Stocks fell on Tuesday as a surprise drop in a gauge of consumer confidence overshadowed signs of stabilization in housing and solid earnings from Walgreen Co
With the third quarter drawing to a close, trading was volatile and volume light.
Stocks started higher but then turned lower as the Conference Board's Consumer Confidence Index for September fell, underscoring concerns about personal finances amid the worst job market in 26 years.
Even so, investors were reluctant to sell, and trading shifted between small losses and break-even for most of the session following Monday's rally when the S&P 500 index rebounded to snap a three-day losing streak.
You had a bit of mixed economic data and the market is a little bit mixed too, said Cleveland Rueckert, market analyst at Birinyi Associates Inc in Stamford, Connecticut. There were big gains yesterday, so it's not surprising to see a little bit of a pullback.
The Dow Jones industrial average <.DJI> dropped 47.16 points, or 0.48 percent, to 9,742.20. The Standard & Poor's 500 Index <.SPX> shed 2.37 points, or 0.22 percent, to 1,060.61. The Nasdaq Composite Index <.IXIC> dipped 6.70 points, or 0.31 percent, to 2,124.04.
After the bell, Nike Inc
Major drags included some of the stellar performers in Monday's run-up, including manufacturer 3M Co
The semiconductor index <.SOXX> shed 1.4 percent after rising 2.1 percent on Monday.
Retreating oil prices weighed on energy shares, with Chevron
But shares of Walgreen jumped 9.2 percent to $37.35 after the largest U.S. drugstore chain reported a quarterly profit that topped expectations. The S&P food & drug retail industry index <.GSPFDGR> rose 1.6 percent.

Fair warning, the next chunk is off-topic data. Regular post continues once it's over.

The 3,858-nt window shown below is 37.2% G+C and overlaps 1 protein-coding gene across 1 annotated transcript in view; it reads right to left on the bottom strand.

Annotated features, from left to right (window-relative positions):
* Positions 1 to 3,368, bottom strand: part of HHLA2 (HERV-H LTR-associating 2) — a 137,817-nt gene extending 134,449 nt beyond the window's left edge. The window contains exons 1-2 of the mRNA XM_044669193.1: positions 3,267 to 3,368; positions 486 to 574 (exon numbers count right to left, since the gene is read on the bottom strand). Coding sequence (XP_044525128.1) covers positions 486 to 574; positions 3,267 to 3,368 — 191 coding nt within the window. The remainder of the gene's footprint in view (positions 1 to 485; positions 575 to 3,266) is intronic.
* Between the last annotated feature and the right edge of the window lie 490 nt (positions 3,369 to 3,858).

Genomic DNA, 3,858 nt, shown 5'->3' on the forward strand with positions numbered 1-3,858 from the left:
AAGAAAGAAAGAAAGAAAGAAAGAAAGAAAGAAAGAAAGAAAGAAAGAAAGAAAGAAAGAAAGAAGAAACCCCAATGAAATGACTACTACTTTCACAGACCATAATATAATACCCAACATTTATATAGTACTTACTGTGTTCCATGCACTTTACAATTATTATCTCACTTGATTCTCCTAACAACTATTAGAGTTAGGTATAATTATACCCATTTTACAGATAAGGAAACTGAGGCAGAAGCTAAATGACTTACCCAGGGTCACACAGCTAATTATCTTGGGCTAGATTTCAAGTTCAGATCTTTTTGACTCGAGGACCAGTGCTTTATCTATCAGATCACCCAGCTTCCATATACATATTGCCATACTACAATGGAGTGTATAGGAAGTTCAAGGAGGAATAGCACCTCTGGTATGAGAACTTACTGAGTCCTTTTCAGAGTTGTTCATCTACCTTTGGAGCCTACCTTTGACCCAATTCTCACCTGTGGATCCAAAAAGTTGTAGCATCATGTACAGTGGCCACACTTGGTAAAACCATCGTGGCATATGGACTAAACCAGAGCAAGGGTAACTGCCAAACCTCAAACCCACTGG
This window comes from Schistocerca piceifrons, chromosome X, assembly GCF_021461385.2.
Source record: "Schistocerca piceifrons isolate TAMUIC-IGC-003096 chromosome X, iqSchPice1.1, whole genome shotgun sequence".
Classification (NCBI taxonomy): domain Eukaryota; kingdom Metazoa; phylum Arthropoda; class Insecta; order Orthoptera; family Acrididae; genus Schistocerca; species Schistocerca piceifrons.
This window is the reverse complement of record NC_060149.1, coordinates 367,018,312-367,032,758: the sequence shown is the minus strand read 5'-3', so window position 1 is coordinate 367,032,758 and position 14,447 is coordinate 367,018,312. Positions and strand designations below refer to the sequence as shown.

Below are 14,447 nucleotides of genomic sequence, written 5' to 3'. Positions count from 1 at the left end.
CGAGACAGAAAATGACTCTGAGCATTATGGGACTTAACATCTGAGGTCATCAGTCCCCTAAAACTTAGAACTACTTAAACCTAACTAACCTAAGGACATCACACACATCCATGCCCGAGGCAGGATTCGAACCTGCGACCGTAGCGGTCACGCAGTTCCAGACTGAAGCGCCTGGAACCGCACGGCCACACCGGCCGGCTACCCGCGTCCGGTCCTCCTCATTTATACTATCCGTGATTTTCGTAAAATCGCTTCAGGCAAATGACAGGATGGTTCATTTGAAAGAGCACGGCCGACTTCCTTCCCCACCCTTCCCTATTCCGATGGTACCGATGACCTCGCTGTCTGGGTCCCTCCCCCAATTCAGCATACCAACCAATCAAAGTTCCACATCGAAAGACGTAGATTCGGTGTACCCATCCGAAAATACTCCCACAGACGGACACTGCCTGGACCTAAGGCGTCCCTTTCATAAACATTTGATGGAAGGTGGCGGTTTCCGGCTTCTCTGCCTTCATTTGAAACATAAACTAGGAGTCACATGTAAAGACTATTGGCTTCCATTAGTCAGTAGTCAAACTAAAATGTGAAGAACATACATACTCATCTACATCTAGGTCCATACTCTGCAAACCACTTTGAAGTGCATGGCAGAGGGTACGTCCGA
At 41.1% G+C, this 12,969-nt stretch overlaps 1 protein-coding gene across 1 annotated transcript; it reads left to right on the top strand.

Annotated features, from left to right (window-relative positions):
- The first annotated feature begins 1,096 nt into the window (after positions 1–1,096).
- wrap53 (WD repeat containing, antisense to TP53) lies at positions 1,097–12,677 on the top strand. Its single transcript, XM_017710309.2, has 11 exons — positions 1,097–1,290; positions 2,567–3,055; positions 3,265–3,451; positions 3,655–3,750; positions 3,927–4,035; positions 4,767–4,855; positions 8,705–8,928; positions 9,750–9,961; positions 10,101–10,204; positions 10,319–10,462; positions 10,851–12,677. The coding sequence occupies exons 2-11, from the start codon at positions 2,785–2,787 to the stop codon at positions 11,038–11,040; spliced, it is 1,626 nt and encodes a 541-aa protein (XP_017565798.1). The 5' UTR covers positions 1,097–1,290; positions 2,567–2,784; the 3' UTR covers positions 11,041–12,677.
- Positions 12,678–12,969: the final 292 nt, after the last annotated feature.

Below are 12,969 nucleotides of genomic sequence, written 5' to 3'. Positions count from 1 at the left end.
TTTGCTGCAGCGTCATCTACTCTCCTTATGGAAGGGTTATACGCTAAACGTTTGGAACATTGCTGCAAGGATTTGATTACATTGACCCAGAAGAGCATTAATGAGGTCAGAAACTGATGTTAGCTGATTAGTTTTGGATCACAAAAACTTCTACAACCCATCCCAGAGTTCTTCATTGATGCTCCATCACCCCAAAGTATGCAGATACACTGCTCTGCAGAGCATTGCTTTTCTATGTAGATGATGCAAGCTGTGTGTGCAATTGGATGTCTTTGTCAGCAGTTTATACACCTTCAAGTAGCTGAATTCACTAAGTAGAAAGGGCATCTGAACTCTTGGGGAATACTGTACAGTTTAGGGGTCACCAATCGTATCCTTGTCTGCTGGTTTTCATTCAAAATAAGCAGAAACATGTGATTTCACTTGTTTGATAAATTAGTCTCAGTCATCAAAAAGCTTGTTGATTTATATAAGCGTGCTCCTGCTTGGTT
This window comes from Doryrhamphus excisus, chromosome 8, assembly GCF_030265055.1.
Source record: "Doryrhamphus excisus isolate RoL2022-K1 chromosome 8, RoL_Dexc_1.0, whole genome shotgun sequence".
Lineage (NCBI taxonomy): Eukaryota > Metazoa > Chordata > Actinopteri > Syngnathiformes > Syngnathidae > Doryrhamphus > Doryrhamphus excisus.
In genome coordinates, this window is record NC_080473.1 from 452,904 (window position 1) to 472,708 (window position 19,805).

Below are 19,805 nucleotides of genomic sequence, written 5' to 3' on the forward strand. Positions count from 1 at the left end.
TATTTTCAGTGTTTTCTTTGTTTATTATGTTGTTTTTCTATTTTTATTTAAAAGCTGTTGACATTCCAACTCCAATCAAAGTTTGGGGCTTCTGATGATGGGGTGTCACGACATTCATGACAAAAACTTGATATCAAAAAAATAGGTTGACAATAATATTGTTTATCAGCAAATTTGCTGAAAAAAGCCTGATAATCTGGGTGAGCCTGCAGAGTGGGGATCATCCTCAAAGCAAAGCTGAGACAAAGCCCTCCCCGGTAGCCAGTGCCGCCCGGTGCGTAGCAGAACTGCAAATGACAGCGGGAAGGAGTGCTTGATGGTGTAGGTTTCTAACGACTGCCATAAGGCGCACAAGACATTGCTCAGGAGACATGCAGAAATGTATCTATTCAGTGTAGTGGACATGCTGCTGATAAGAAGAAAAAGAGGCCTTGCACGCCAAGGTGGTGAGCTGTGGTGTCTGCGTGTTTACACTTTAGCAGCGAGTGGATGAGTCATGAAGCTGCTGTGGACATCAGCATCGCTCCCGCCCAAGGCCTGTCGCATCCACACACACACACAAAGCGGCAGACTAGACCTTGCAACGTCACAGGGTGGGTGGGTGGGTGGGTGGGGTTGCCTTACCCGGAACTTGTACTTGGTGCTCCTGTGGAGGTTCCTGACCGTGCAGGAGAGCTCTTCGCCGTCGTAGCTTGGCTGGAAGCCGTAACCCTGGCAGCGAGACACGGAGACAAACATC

An improved S&P/Case-Shiller home price index reading that hinted at stabilization in the housing market lifted the Dow Jones home construction index <.DJUSHB> up 0.5 percent during the regular session.
Shares of Moody's Corp
Moody's jumped 10.9 percent to $20.81 on the NYSE and McGraw-Hill, parent of Standard and Poor's, rose 7.3 percent to $26.11.
Window dressing -- when fund managers sell laggards in favor of outperformers to spruce up portfolios -- tends to make quarter-end trading volatile.
The S&P 500, up 15.4 percent so far this quarter, is making a run for its best quarterly performance since the fourth quarter of 1998. The benchmark index has rallied nearly 60 percent from the 12-year low of early March.
A year ago on Tuesday the Dow suffered its biggest slide ever when it plunged 778 points after U.S. lawmakers first rejected a $700 billion financial bailout.
Volume was light, with about 1.18 billion shares changing hands on the New York Stock Exchange, below last year's estimated daily average of 1.49 billion. On the Nasdaq, about 2.10 billion shares traded, below last year's daily average of 2.28 billion.
Declining stocks outnumbered advancing ones by a ratio of about 8 to 7 on the NYSE, while on Nasdaq, about seven stocks fell for every five that rose.
(Editing by Kenneth Barry)